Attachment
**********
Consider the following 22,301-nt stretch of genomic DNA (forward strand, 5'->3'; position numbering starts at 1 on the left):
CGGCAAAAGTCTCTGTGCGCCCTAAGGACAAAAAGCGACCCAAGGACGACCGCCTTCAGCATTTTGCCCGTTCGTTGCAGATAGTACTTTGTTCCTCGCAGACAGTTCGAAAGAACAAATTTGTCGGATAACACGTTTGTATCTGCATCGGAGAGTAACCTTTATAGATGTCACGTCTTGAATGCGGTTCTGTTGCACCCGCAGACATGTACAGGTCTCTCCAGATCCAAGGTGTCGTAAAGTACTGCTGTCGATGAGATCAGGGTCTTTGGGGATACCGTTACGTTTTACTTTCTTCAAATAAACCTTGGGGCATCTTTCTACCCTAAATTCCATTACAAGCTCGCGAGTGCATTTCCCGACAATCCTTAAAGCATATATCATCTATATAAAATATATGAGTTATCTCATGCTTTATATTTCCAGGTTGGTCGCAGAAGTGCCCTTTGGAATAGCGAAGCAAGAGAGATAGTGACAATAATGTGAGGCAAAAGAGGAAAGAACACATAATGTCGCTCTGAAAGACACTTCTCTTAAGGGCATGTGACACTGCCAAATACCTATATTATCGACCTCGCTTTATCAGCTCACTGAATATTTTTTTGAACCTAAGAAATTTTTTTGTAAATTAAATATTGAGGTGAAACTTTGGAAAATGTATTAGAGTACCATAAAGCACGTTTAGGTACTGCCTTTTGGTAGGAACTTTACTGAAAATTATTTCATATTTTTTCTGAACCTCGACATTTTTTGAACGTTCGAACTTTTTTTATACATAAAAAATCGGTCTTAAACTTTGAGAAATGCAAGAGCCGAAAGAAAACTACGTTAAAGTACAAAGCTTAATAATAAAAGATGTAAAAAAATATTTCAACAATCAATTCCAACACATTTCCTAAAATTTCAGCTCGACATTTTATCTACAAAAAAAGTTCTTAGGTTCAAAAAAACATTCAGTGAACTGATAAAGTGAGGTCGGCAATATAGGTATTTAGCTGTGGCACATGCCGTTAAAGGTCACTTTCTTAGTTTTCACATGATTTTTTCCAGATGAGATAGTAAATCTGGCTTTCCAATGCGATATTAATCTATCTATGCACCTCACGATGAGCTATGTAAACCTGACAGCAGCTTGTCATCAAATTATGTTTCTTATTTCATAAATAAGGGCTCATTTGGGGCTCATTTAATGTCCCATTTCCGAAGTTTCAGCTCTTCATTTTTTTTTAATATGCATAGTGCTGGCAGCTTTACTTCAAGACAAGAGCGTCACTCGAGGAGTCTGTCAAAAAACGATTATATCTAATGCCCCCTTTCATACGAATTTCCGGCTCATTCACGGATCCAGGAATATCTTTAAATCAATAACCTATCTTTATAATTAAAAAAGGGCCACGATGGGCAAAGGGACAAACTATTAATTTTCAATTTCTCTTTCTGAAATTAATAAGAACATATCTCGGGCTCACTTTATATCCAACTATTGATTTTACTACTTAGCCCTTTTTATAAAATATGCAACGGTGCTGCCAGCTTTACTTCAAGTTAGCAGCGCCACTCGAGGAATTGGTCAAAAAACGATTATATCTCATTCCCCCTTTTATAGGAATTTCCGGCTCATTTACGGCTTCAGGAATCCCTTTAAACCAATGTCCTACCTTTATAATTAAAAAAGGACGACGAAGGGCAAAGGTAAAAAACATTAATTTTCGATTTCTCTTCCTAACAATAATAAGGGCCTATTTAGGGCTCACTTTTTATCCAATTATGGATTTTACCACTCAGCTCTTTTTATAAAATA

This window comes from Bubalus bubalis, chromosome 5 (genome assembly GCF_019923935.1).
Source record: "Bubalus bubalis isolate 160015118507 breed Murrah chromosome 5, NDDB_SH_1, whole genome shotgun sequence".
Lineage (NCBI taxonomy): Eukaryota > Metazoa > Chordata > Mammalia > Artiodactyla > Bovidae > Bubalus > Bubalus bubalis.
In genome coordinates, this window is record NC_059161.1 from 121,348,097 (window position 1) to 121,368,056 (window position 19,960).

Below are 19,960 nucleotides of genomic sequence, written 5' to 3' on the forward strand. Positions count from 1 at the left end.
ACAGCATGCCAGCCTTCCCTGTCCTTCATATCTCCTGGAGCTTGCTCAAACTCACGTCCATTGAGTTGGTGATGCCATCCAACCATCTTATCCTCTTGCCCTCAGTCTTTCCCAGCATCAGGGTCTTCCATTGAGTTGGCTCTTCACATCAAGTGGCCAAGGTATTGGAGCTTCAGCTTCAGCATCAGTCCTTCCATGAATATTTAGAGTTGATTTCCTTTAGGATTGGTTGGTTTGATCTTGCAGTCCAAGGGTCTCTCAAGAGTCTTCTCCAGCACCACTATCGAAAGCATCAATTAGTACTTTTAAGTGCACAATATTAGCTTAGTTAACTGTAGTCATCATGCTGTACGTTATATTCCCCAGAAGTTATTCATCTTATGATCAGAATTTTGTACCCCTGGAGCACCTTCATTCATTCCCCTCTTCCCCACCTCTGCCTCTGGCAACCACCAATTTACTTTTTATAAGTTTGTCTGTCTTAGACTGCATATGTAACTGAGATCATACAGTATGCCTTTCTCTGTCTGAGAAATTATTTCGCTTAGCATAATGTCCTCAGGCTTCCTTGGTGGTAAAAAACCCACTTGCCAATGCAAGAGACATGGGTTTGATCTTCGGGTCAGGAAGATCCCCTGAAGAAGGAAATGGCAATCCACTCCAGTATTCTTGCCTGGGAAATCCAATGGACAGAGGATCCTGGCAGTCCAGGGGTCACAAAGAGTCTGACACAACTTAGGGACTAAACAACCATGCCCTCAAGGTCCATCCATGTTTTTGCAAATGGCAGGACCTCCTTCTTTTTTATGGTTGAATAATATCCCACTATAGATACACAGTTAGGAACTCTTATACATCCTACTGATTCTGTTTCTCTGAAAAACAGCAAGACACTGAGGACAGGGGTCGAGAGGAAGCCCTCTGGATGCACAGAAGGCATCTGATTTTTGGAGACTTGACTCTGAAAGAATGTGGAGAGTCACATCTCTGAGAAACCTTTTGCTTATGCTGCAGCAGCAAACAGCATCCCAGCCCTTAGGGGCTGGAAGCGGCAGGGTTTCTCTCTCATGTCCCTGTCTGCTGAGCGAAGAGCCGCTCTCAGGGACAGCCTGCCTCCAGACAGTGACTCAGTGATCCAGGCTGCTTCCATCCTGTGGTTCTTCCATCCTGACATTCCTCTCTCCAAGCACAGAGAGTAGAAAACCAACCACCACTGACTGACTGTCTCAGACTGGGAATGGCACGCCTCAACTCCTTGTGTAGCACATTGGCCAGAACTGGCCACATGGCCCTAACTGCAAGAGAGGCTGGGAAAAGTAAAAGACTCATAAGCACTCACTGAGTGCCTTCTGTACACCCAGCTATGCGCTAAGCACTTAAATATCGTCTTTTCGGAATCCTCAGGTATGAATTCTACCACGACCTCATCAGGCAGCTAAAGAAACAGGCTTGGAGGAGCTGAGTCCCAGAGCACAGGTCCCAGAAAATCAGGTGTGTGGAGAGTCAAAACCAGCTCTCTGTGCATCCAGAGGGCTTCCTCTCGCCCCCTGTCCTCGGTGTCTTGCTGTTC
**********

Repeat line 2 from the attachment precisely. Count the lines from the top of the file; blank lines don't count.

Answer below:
CGGCAAAAGTCTCTGTGCGCCCTAAGGACAAAAAGCGACCCAAGGACGACCGCCTTCAGCATTTTGCCCGTTCGTTGCAGATAGTACTTTGTTCCTCGCAGACAGTTCGAAAGAACAAATTTGTCGGATAACACGTTTGTATCTGCATCGGAGAGTAACCTTTATAGATGTCACGTCTTGAATGCGGTTCTGTTGCACCCGCAGACATGTACAGGTCTCTCCAGATCCAAGGTGTCGTAAAGTACTGCTGTCGATGAGATCAGGGTCTTTGGGGATACCGTTACGTTTTACTTTCTTCAAATAAACCTTGGGGCATCTTTCTACCCTAAATTCCATTACAAGCTCGCGAGTGCATTTCCCGACAATCCTTAAAGCATATATCATCTATATAAAATATATGAGTTATCTCATGCTTTATATTTCCAGGTTGGTCGCAGAAGTGCCCTTTGGAATAGCGAAGCAAGAGAGATAGTGACAATAATGTGAGGCAAAAGAGGAAAGAACACATAATGTCGCTCTGAAAGACACTTCTCTTAAGGGCATGTGACACTGCCAAATACCTATATTATCGACCTCGCTTTATCAGCTCACTGAATATTTTTTTGAACCTAAGAAATTTTTTTGTAAATTAAATATTGAGGTGAAACTTTGGAAAATGTATTAGAGTACCATAAAGCACGTTTAGGTACTGCCTTTTGGTAGGAACTTTACTGAAAATTATTTCATATTTTTTCTGAACCTCGACATTTTTTGAACGTTCGAACTTTTTTTATACATAAAAAATCGGTCTTAAACTTTGAGAAATGCAAGAGCCGAAAGAAAACTACGTTAAAGTACAAAGCTTAATAATAAAAGATGTAAAAAAATATTTCAACAATCAATTCCAACACATTTCCTAAAATTTCAGCTCGACATTTTATCTACAAAAAAAGTTCTTAGGTTCAAAAAAACATTCAGTGAACTGATAAAGTGAGGTCGGCAATATAGGTATTTAGCTGTGGCACATGCCGTTAAAGGTCACTTTCTTAGTTTTCACATGATTTTTTCCAGATGAGATAGTAAATCTGGCTTTCCAATGCGATATTAATCTATCTATGCACCTCACGATGAGCTATGTAAACCTGACAGCAGCTTGTCATCAAATTATGTTTCTTATTTCATAAATAAGGGCTCATTTGGGGCTCATTTAATGTCCCATTTCCGAAGTTTCAGCTCTTCATTTTTTTTTAATATGCATAGTGCTGGCAGCTTTACTTCAAGACAAGAGCGTCACTCGAGGAGTCTGTCAAAAAACGATTATATCTAATGCCCCCTTTCATACGAATTTCCGGCTCATTCACGGATCCAGGAATATCTTTAAATCAATAACCTATCTTTATAATTAAAAAAGGGCCACGATGGGCAAAGGGACAAACTATTAATTTTCAATTTCTCTTTCTGAAATTAATAAGAACATATCTCGGGCTCACTTTATATCCAACTATTGATTTTACTACTTAGCCCTTTTTATAAAATATGCAACGGTGCTGCCAGCTTTACTTCAAGTTAGCAGCGCCACTCGAGGAATTGGTCAAAAAACGATTATATCTCATTCCCCCTTTTATAGGAATTTCCGGCTCATTTACGGCTTCAGGAATCCCTTTAAACCAATGTCCTACCTTTATAATTAAAAAAGGACGACGAAGGGCAAAGGTAAAAAACATTAATTTTCGATTTCTCTTCCTAACAATAATAAGGGCCTATTTAGGGCTCACTTTTTATCCAATTATGGATTTTACCACTCAGCTCTTTTTATAAAATA